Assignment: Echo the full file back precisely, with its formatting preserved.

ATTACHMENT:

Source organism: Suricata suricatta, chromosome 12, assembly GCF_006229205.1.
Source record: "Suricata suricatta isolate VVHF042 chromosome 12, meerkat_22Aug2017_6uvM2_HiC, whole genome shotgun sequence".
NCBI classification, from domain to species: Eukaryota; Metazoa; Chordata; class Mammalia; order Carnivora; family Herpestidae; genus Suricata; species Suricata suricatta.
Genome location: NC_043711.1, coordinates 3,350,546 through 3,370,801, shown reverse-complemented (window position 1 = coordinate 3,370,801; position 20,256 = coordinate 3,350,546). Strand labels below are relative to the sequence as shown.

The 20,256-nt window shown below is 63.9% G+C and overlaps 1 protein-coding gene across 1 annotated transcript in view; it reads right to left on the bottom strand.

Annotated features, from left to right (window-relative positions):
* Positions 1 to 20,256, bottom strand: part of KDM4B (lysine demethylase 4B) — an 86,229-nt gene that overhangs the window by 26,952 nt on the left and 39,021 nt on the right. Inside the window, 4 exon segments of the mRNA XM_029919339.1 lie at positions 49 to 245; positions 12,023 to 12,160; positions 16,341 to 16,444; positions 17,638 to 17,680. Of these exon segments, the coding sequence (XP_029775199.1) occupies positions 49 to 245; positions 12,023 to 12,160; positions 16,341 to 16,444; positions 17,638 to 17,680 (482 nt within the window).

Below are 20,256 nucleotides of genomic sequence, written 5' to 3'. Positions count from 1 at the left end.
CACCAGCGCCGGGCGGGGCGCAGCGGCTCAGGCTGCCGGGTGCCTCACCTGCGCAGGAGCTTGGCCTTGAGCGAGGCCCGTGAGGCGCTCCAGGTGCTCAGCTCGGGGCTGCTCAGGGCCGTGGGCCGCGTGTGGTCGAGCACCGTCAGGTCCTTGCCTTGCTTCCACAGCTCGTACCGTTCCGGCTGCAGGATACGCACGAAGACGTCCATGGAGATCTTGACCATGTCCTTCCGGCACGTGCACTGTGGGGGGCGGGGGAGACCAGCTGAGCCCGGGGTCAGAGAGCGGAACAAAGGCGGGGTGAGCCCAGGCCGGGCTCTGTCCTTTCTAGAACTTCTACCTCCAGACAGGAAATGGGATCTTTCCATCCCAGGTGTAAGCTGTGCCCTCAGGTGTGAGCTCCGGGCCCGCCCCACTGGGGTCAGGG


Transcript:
Source organism: Suricata suricatta, chromosome 12, assembly GCF_006229205.1.
Source record: "Suricata suricatta isolate VVHF042 chromosome 12, meerkat_22Aug2017_6uvM2_HiC, whole genome shotgun sequence".
NCBI classification, from domain to species: Eukaryota; Metazoa; Chordata; class Mammalia; order Carnivora; family Herpestidae; genus Suricata; species Suricata suricatta.
Genome location: NC_043711.1, coordinates 3,350,546 through 3,370,801, shown reverse-complemented (window position 1 = coordinate 3,370,801; position 20,256 = coordinate 3,350,546). Strand labels below are relative to the sequence as shown.

The 20,256-nt window shown below is 63.9% G+C and overlaps 1 protein-coding gene across 1 annotated transcript in view; it reads right to left on the bottom strand.

Annotated features, from left to right (window-relative positions):
* Positions 1 to 20,256, bottom strand: part of KDM4B (lysine demethylase 4B) — an 86,229-nt gene that overhangs the window by 26,952 nt on the left and 39,021 nt on the right. Inside the window, 4 exon segments of the mRNA XM_029919339.1 lie at positions 49 to 245; positions 12,023 to 12,160; positions 16,341 to 16,444; positions 17,638 to 17,680. Of these exon segments, the coding sequence (XP_029775199.1) occupies positions 49 to 245; positions 12,023 to 12,160; positions 16,341 to 16,444; positions 17,638 to 17,680 (482 nt within the window).

Below are 20,256 nucleotides of genomic sequence, written 5' to 3'. Positions count from 1 at the left end.
CACCAGCGCCGGGCGGGGCGCAGCGGCTCAGGCTGCCGGGTGCCTCACCTGCGCAGGAGCTTGGCCTTGAGCGAGGCCCGTGAGGCGCTCCAGGTGCTCAGCTCGGGGCTGCTCAGGGCCGTGGGCCGCGTGTGGTCGAGCACCGTCAGGTCCTTGCCTTGCTTCCACAGCTCGTACCGTTCCGGCTGCAGGATACGCACGAAGACGTCCATGGAGATCTTGACCATGTCCTTCCGGCACGTGCACTGTGGGGGGCGGGGGAGACCAGCTGAGCCCGGGGTCAGAGAGCGGAACAAAGGCGGGGTGAGCCCAGGCCGGGCTCTGTCCTTTCTAGAACTTCTACCTCCAGACAGGAAATGGGATCTTTCCATCCCAGGTGTAAGCTGTGCCCTCAGGTGTGAGCTCCGGGCCCGCCCCACTGGGGTCAGGG